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  1. #1

    Language lessons

    I often see the word "kudos" as a compliment. What exactly does it mean?

    Raymond

  2. #2
    Senior Member Leaf's Avatar
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    Re: Language lessons

    Prior to seeing it appear with frequency on the web, the only place i had ever seen it in 49 years was in letters to the editor in magazines and newspapers, but was seldom. I have no idea what it means, but infer that it's a complement of some sort and i plan on never looking it up or using it. I have never heard anyone use it in speech.

  3. #3

    Re: Language lessons

    (from the Dictionary app in Apple OSX)

    kudos (?k(y)o??d?s; -?d?z; -?däs) noun praise and honor received for an achievement. ORIGIN late 18th cent.: Greek.USAGE Kudos comes from Greek and means ‘glory.’ Despite appearances, it is not a plural form. This means that there is no singular form kudo and that use as a plural, as in the following sentence, is incorrect:: he received many kudos for his work (correct use is | he received much kudos for his work).


    Btw, I have wondered about this too! Now I know...

  4. #4

    Re: Language lessons

    Nice one on Apple, but since I'm Greek I can't seem to find a connection to any greek word even close to the meaning of Glory (which is Δόξα, for those interested and pronounced Doksa, or Thoksa (the th like the).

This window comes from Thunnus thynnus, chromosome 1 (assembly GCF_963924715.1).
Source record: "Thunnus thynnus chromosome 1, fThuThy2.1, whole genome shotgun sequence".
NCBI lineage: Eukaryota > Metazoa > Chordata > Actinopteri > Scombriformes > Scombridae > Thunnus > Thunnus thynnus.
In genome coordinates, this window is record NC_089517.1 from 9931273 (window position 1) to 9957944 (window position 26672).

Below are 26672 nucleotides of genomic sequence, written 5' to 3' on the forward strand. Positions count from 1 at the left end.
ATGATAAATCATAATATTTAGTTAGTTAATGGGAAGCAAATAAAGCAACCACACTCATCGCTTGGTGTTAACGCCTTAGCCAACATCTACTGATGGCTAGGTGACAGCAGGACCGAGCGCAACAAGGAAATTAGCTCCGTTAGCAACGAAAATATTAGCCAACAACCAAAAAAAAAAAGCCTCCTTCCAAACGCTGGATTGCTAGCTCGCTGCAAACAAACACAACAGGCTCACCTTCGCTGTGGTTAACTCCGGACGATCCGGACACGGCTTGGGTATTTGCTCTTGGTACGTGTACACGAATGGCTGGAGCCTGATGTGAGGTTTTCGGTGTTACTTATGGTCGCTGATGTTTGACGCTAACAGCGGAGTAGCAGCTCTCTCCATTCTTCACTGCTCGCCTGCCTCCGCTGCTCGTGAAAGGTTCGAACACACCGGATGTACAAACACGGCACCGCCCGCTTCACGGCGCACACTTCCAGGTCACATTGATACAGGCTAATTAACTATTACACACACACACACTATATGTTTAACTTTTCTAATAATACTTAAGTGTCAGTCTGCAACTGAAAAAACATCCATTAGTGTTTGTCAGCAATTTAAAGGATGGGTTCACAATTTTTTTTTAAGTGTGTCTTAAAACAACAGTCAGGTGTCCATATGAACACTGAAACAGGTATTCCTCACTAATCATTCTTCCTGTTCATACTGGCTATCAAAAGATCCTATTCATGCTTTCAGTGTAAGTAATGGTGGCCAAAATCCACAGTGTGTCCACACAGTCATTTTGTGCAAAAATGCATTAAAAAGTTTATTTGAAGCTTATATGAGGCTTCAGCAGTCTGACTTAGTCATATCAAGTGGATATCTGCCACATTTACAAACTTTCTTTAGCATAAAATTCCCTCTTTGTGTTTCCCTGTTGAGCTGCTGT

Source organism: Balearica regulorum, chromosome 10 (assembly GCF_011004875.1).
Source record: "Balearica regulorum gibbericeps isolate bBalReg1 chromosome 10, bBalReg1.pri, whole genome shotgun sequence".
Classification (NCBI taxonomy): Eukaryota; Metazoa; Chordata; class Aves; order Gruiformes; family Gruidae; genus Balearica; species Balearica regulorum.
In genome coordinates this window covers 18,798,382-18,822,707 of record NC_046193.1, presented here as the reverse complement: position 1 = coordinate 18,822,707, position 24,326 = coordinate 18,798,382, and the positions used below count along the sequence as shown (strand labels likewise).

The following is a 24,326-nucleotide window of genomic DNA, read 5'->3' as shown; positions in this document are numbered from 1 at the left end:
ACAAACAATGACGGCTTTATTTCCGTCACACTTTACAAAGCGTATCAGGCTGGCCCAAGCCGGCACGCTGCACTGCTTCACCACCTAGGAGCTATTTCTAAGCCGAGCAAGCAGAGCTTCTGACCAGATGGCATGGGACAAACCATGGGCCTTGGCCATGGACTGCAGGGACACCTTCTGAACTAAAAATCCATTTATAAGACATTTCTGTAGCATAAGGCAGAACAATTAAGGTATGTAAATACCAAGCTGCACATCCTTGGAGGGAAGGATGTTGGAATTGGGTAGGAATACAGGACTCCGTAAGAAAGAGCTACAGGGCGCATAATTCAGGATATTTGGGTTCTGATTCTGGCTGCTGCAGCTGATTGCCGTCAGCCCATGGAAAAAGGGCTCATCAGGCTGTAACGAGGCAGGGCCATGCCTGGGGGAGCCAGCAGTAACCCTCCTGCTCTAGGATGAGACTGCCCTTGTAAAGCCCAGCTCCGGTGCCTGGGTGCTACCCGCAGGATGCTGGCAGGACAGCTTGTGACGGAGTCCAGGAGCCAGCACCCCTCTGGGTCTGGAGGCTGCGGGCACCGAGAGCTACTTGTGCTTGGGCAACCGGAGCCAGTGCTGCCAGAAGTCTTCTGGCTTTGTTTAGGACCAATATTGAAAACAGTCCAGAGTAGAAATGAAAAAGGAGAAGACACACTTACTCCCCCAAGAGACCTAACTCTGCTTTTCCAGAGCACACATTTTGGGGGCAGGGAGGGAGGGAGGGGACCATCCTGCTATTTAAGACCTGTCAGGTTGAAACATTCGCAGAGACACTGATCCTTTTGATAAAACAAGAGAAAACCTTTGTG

Kudos rings no bells in Greek at all, sorry to say.

    Still I do think that the meaning is to give praise to someones saying or work, or simmilar, and the internet is filled with "Kudos m8" and so on... brrrr....

  5. #5
    Senior Member Leaf's Avatar
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    Re: Language lessons

    Maybe they meant to say Latin, always getting those two mixed up, Latin and Greek.

  6. #6

    Re: Language lessons

    I don't know a word Greek I'm afraid. Strangely enough Wikipedia also claims a Greek origin of this word:

    Kudos (IPA pronunciation: ['kju:d?s]['ku:d?s]), from the Greek ????? kydos (literally "that which is heard of") means "fame" and "renown" resulting from an act or achievement. Extending "kudos" to another individual is often done as a praising remark. It entered English as British university slang in the early 1800s. In Standard English, as in Greek, Kudos is a singular and not a plural noun. However, in common use, one frequently encounters dialects and idiolects in which the noun is plural: She received many kudos ['ku:do?z] for her work.
    Usage expanded as the term entered the vocabulary of the gaming community (you can earn kudos for completing game tasks, like in Xbox's Project Gotham Racing).

    http://en.wikipedia.org/wiki/Kudos

  7. #7

    Re: Language lessons

    The origin of the word in greek is κύδος (You must be missing the font there Albert).

    Personally, I only know a little greek...just enough to ask a person how they are doing.

    Nikolas: Ti kavete;
    Colton J. Provias
    Film Score Composer, Location Sound Mixer, and Sound Editor
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  8. #8

    Re: Language lessons

    Thanks guys,

    after these Greek and may be Latin lectures, now I know what "kudos" means.

    Raymond

  9. #9
    Senior Member Styxx's Avatar
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    Thumbs up Re: Language lessons

    We used to have Kudos for breakfast when we was young. Gave us energy for anything that comes our way during the day! Kudos, a great way to start your day! Now in fruit and chocolate flavors!
    Styxx

  10. #10

    Re: Language lessons

    i'm pretty sure it is from classical greek as opposed to modern greek. i might be wrong though.
    -Keith Fuller

    http://keithfullermusic.com
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